My tenth book, published last month, is a biography of an all-but-forgotten American woman named Elizabeth Jennings who was the Rosa Parks of Old New York.
Why a book on Miss Jennings? Because, frankly, she needed one. She was 164 years overdue.
I had stumbled across her story and started researching it as a hobby of sorts many years ago. This is the kind of mystery that journalists love. She was a footnote to history or, at best, a few sentences or a chapter in an academic book. She was almost completely unknown to the general public. I was intrigued.
In more recent years her name and story started floating around the Internet, told here and there, in pieces, with many errors, many of them casually repeated. I found this enormously frustrating. She deserved better.
But I always had something else – another book project or two – on my plate. Then one day a close writer-friend, the author Audrey Glassman Vernick, gave me the nudge I needed. Enough already with the research, she said, adding that it was time to pull together all of the research, write a book, and share what I had learned. She convinced me, also, that middle-grade readers must be able to read it. That’s the age when many American children are introduced to Rosa Parks and other civil rights icons. A book on Elizabeth Jennings would build on that knowledge and expand their understanding of American history.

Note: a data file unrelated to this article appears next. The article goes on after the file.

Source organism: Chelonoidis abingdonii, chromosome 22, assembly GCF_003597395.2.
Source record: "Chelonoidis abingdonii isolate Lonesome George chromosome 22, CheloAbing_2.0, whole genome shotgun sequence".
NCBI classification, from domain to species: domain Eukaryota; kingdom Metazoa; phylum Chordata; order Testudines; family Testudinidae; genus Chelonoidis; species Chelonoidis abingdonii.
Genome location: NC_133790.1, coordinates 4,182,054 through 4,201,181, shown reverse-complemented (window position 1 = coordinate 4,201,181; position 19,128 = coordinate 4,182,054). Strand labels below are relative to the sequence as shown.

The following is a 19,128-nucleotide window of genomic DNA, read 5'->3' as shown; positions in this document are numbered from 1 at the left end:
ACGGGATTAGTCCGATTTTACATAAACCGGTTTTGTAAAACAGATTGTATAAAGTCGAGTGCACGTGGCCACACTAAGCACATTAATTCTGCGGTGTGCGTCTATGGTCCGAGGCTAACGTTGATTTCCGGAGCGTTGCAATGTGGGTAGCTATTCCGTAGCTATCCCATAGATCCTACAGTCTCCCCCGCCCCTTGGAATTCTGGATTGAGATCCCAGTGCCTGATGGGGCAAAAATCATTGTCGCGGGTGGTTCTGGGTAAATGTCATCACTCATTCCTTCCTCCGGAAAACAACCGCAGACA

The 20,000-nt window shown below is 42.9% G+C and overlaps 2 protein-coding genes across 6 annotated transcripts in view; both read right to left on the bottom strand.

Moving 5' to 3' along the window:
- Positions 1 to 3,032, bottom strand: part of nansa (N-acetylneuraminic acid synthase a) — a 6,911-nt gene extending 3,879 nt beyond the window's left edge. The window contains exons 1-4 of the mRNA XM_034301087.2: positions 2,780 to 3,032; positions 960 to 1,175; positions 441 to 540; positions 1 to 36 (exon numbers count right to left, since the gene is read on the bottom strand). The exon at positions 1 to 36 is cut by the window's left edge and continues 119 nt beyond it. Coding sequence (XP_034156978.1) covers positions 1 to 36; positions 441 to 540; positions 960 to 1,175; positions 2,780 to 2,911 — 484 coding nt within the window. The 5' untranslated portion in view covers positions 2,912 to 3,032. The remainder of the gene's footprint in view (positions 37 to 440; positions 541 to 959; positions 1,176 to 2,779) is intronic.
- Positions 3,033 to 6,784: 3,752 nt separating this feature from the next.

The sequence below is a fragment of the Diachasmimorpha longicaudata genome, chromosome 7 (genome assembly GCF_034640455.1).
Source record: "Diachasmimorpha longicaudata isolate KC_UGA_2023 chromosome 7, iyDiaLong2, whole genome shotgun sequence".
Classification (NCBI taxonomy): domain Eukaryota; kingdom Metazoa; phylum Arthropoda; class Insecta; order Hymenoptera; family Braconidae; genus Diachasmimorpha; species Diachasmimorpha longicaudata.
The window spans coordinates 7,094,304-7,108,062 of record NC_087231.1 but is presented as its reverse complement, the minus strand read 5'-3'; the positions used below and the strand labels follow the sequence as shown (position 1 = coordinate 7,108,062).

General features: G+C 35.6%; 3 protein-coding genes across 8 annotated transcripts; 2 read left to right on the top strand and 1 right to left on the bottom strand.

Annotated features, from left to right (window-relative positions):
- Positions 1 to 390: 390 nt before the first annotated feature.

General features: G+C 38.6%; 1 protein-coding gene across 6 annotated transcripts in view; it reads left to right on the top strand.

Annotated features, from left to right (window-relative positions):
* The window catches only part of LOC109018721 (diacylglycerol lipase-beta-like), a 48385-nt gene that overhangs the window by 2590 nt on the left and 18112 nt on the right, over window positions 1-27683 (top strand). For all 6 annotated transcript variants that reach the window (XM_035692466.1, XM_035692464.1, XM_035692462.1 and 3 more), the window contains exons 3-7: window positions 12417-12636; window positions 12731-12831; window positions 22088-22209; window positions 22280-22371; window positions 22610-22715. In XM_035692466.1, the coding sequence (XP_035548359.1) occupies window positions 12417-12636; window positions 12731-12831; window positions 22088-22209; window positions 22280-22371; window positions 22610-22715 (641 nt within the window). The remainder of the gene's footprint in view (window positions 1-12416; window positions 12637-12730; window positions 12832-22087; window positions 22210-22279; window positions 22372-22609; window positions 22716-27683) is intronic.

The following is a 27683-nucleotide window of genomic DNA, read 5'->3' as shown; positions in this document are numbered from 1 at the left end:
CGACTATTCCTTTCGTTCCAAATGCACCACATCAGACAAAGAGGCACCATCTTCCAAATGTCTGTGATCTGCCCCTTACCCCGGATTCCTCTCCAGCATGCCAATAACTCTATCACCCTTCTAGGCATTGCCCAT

The book I ended up writing is indeed geared to middle-grade readers but, as many critics have noted, it’s suitable for middle-grade to adult readers. Some critics say that Streetcar to Justice has more primary resources and explanatory research than any children’s book they’ve ever seen. Well, I couldn’t help myself. I wanted middle-grade and young adult readers to see how a book like this is created. I hoped teachers could use sidebars, timelines, and images. And, I realized the book would be read by adults who had never heard the story and were, quite simply, interested.
To be properly remembered, Elizabeth Jennings needed a book. With the publication of Streetcar to Justice, she has one.